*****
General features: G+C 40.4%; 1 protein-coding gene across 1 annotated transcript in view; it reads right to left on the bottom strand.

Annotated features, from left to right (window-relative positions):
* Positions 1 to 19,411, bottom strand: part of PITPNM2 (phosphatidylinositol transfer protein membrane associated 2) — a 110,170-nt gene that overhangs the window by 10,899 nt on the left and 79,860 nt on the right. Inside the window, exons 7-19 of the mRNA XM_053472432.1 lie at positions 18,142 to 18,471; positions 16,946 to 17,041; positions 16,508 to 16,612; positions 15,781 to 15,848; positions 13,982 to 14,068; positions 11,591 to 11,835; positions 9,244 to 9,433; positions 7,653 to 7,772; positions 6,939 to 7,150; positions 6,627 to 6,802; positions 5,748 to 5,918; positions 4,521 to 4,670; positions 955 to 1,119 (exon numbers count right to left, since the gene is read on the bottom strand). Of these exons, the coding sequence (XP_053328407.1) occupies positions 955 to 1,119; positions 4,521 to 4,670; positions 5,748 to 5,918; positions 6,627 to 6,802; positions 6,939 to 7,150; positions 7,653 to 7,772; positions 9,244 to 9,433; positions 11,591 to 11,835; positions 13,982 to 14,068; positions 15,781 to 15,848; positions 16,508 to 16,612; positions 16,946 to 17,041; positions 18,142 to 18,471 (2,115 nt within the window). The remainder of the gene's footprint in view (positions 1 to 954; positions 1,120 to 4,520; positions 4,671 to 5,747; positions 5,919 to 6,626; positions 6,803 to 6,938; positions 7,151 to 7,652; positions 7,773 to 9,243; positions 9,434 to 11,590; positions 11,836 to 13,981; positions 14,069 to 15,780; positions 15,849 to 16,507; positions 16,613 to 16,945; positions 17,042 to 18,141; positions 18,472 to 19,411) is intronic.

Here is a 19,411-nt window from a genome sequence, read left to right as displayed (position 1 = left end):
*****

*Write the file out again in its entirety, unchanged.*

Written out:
General features: G+C 40.4%; 1 protein-coding gene across 1 annotated transcript in view; it reads right to left on the bottom strand.

Annotated features, from left to right (window-relative positions):
* Positions 1 to 19,411, bottom strand: part of PITPNM2 (phosphatidylinositol transfer protein membrane associated 2) — a 110,170-nt gene that overhangs the window by 10,899 nt on the left and 79,860 nt on the right. Inside the window, exons 7-19 of the mRNA XM_053472432.1 lie at positions 18,142 to 18,471; positions 16,946 to 17,041; positions 16,508 to 16,612; positions 15,781 to 15,848; positions 13,982 to 14,068; positions 11,591 to 11,835; positions 9,244 to 9,433; positions 7,653 to 7,772; positions 6,939 to 7,150; positions 6,627 to 6,802; positions 5,748 to 5,918; positions 4,521 to 4,670; positions 955 to 1,119 (exon numbers count right to left, since the gene is read on the bottom strand). Of these exons, the coding sequence (XP_053328407.1) occupies positions 955 to 1,119; positions 4,521 to 4,670; positions 5,748 to 5,918; positions 6,627 to 6,802; positions 6,939 to 7,150; positions 7,653 to 7,772; positions 9,244 to 9,433; positions 11,591 to 11,835; positions 13,982 to 14,068; positions 15,781 to 15,848; positions 16,508 to 16,612; positions 16,946 to 17,041; positions 18,142 to 18,471 (2,115 nt within the window). The remainder of the gene's footprint in view (positions 1 to 954; positions 1,120 to 4,520; positions 4,671 to 5,747; positions 5,919 to 6,626; positions 6,803 to 6,938; positions 7,151 to 7,652; positions 7,773 to 9,243; positions 9,434 to 11,590; positions 11,836 to 13,981; positions 14,069 to 15,780; positions 15,849 to 16,507; positions 16,613 to 16,945; positions 17,042 to 18,141; positions 18,472 to 19,411) is intronic.

Here is a 19,411-nt window from a genome sequence, read left to right as displayed (position 1 = left end):